Then we come to today’s Scripture, John 18, starting with verse 33:

33 Pilate then went back inside the palace, summoned Jesus and asked him, “Are you the king of the Jews?” 34 “Is that your own idea,” Jesus asked, “or did others talk to you about me?”

Why didn’t Jesus answer Pilate outright? Why did he return the question with a question?

You can see why at first I thought they were simply sparring. Pilate seemed to be trying to get Jesus to incriminate himself by claiming false authority. And so by turning the question back, you might suppose that Jesus was simply trying to protect himself and avoid execution.

But two things occur to me here:

First, Jesus had clearly come to terms with the reality of the suffering he would have to endure in order to carry out God’s plan of salvation. His entire life and ministry had led to this juncture; his prayers of the previous night had reflected his acceptance not only of his mission but of its imminent fulfillment; and even at the moment of his arrest, when his passionate disciple Peter cut off the right ear of one of the men who had come to take Jesus away, Jesus had rebuked Peter, saying: “Put your sword away! Shall I not drink the cup the Father has given me?” (John chapter 18 verse 11)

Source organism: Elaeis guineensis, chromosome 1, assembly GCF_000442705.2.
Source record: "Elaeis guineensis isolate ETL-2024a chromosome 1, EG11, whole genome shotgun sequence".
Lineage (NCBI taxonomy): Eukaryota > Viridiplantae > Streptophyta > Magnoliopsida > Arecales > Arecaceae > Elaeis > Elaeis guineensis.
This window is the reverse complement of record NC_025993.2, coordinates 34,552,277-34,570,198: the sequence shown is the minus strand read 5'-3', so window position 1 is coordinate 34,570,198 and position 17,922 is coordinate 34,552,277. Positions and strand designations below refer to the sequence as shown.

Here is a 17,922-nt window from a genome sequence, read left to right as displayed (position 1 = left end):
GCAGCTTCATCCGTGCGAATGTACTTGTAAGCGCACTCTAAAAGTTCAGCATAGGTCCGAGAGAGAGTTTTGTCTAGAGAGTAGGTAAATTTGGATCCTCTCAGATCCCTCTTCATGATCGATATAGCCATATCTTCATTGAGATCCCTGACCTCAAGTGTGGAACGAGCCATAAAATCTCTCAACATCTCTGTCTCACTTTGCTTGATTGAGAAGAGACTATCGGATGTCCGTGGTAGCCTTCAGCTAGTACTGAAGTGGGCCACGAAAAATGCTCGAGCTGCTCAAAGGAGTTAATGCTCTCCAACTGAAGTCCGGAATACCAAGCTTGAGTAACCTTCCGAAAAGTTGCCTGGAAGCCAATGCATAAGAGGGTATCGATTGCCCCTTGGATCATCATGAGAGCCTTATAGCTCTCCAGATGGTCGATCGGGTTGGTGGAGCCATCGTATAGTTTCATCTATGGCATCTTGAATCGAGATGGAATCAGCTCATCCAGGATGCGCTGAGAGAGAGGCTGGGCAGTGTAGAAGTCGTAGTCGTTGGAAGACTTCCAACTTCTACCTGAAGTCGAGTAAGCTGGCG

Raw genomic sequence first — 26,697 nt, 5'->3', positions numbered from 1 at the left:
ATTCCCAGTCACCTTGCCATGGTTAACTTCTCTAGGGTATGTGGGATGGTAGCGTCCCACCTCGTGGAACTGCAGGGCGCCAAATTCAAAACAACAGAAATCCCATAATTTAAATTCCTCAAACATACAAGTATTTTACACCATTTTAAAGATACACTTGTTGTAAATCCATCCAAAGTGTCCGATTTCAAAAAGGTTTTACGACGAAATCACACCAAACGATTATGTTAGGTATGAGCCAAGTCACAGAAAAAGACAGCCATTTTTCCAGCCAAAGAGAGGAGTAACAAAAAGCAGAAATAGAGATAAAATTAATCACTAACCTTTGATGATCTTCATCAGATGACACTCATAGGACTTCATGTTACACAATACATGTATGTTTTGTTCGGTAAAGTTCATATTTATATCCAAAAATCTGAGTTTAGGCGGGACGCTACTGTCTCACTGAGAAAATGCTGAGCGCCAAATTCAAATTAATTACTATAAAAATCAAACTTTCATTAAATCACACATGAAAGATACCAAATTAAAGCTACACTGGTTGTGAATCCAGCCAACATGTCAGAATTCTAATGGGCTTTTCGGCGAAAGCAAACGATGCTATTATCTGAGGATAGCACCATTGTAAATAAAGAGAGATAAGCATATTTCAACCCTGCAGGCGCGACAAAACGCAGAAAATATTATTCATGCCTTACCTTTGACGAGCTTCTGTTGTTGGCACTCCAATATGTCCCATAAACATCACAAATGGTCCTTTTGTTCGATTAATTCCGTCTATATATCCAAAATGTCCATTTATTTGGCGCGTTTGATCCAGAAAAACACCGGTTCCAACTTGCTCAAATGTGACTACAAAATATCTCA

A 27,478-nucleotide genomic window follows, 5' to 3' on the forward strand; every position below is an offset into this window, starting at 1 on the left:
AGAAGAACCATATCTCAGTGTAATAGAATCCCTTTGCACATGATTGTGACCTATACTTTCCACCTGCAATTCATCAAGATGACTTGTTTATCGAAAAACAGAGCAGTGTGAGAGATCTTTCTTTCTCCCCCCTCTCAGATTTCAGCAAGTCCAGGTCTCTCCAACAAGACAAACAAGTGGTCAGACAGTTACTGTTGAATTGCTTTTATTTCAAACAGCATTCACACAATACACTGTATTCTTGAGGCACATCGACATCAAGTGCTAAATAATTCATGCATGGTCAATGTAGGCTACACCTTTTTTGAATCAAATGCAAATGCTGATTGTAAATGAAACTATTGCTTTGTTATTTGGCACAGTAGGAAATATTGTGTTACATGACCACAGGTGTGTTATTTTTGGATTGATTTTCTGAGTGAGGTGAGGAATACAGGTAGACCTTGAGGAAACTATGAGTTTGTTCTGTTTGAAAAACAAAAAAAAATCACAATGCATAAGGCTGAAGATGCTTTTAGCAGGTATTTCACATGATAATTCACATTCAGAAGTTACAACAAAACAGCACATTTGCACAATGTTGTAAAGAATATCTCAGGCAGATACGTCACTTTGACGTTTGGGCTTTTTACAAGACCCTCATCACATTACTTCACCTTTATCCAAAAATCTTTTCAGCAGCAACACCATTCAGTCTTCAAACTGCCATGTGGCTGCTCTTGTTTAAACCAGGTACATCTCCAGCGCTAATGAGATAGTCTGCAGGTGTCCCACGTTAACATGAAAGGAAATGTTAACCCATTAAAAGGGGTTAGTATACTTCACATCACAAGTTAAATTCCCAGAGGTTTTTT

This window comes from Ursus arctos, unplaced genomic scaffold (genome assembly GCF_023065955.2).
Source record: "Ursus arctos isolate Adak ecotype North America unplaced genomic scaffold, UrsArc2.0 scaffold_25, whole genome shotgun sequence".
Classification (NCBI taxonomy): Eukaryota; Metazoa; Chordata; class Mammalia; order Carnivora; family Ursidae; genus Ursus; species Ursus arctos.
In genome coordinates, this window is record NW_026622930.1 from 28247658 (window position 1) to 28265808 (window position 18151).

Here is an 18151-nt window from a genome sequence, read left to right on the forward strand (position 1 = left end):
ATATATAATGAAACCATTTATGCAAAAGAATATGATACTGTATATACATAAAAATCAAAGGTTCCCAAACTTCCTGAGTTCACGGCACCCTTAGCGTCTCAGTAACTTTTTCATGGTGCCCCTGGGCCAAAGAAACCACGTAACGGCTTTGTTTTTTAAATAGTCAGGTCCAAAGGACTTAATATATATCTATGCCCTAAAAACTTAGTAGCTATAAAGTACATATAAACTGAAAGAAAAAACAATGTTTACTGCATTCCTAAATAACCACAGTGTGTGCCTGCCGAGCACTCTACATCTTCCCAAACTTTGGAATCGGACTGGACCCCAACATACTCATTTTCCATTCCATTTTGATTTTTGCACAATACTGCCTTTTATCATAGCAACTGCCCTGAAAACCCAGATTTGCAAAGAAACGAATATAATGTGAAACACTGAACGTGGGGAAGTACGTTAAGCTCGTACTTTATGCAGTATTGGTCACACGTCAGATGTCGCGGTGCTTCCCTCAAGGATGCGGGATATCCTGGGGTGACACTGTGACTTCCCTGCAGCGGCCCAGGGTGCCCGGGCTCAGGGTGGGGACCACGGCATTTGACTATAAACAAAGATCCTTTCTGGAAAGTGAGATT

So I don’t think Jesus is returning Pilate’s question with a question in order to escape.

Why, then? Why, why, why?

Let me tell you: As a wife for 22 years and counting, and as a mother for 19 years and counting, I know a thing or two about people who ask questions.

My husband Tom is a news reporter, and since he works primarily from home, I often hear his side of the phone interviews he conducts in our living room. He asks a lot of questions. If I want to find out the answers, I have to read the article he posts — sometimes just a few minutes following that conversation!

Along with Tom, I also live with our son and three daughters. Children, of course, are famous for asking questions, starting almost as soon as they can talk.

According to Harvard-based child psychologist Paul Harris, a child asks around 40,000 questions between the ages of two and five. And the most frequent among those questions: WHY? Based on my experience, I was frankly surprised that number wasn’t higher than 40k!

So when I myself asked “Why?” in this context: Why did Jesus turn the question of his kingship back to Pilate? I thought about my own responses to questions — especially hard questions, important questions. And I’ve learned that sometimes, even when I’m tired and stressed, the best way to lead someone to the right answer is prompting them to consider the possibilities for themselves. Sometimes the answer is right in front of them, they just need the courage — facilitated by encouragement — to see and accept it.

What if Jesus, though he had every reason to be physically exhausted, emotionally distraught and spiritually writhing under the weight of what he knew he was about to undergo — What if Jesus, in spite of every tremendous difficulty he was ostensibly experiencing as a human being in that moment, didn’t see Pilate as a man wielding the political power to order his death, but as a sinner in need of salvation? As a vulnerable, confused, frightened, insecure human being — a person whom God created and loved and wanted to welcome into the very Kingdom about which he was inquiring.